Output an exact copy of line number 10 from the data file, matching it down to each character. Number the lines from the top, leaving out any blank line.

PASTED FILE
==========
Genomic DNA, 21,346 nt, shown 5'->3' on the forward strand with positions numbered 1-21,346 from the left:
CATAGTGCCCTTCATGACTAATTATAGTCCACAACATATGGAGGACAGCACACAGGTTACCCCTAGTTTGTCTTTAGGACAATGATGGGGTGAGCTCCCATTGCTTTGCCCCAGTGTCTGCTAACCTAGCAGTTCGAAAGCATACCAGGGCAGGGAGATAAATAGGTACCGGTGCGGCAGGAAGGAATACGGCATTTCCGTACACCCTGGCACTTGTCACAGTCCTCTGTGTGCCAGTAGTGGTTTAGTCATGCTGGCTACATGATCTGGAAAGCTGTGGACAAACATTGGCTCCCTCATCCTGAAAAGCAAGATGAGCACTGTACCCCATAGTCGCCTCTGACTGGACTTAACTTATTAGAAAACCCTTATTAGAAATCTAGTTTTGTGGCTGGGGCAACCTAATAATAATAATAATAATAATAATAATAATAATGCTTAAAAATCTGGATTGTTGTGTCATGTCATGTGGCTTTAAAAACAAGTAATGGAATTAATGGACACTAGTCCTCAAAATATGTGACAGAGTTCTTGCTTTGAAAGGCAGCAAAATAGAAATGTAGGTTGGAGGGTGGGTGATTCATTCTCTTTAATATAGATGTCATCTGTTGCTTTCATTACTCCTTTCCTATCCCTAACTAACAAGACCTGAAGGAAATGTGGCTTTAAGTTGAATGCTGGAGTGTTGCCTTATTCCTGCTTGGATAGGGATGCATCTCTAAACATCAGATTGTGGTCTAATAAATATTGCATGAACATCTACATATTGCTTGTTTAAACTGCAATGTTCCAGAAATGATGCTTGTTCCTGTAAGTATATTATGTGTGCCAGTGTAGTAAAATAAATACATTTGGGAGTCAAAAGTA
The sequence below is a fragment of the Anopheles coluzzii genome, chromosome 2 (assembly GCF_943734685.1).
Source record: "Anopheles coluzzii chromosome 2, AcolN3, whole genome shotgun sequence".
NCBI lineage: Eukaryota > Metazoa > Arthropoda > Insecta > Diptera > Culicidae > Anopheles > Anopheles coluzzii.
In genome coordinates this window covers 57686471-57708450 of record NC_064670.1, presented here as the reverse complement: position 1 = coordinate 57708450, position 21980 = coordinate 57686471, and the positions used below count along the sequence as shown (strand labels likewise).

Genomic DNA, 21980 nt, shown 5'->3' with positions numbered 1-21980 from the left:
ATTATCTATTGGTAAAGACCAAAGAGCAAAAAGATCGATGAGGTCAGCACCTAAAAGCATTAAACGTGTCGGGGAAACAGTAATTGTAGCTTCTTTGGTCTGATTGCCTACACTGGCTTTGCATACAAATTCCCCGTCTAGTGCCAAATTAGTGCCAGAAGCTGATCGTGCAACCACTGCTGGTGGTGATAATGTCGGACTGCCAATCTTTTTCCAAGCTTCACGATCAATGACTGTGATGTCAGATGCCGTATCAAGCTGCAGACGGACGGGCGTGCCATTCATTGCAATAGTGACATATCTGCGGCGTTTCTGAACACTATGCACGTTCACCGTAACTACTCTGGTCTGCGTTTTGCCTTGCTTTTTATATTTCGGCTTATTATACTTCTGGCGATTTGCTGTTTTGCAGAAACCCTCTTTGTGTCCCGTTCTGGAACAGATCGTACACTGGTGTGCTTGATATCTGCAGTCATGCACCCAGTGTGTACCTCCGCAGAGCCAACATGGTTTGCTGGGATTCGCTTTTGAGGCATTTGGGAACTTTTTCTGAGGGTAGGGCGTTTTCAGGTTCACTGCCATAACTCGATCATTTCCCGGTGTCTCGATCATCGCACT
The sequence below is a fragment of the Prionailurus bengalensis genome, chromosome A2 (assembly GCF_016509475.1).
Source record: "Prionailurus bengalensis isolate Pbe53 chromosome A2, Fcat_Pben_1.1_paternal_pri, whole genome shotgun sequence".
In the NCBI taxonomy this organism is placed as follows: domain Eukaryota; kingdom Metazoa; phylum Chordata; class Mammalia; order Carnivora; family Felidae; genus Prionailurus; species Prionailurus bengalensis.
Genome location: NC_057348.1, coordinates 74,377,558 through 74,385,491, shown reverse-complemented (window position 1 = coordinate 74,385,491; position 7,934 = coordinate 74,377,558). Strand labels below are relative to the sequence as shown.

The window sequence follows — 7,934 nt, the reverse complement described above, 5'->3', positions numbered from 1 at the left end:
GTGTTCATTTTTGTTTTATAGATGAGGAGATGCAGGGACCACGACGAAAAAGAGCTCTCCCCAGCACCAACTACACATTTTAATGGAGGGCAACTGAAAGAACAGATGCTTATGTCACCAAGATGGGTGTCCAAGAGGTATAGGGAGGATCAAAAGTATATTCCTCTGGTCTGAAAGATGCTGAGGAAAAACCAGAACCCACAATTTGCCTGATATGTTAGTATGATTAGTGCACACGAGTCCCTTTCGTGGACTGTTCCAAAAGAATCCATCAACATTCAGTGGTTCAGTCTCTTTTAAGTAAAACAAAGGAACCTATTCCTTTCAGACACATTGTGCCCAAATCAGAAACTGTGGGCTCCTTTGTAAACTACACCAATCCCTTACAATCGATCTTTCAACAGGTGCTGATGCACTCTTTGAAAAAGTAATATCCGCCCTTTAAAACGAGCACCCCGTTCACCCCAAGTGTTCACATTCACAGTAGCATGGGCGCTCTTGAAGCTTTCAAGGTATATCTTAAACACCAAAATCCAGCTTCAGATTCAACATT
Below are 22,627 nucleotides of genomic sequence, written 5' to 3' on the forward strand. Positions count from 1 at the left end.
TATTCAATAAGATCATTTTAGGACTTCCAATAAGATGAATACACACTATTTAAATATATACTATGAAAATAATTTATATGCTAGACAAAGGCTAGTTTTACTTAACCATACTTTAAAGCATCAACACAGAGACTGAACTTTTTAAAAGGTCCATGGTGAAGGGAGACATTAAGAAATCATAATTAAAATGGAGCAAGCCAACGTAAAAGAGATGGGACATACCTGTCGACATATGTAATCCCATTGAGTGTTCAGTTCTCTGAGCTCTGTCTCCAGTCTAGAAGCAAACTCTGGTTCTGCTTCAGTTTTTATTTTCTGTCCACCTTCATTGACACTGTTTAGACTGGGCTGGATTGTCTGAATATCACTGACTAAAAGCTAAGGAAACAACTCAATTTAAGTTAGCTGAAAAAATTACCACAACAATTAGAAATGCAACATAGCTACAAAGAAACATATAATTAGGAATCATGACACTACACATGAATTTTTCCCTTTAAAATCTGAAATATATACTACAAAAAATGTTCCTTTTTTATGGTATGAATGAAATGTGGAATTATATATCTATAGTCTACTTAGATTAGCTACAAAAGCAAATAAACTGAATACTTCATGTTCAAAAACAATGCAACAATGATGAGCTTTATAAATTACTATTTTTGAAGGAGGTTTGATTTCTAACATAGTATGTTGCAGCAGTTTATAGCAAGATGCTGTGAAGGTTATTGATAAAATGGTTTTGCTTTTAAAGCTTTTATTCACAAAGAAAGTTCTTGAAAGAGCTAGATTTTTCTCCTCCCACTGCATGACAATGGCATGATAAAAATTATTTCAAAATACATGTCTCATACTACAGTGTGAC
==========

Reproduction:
Source record: "Prionailurus bengalensis isolate Pbe53 chromosome A2, Fcat_Pben_1.1_paternal_pri, whole genome shotgun sequence".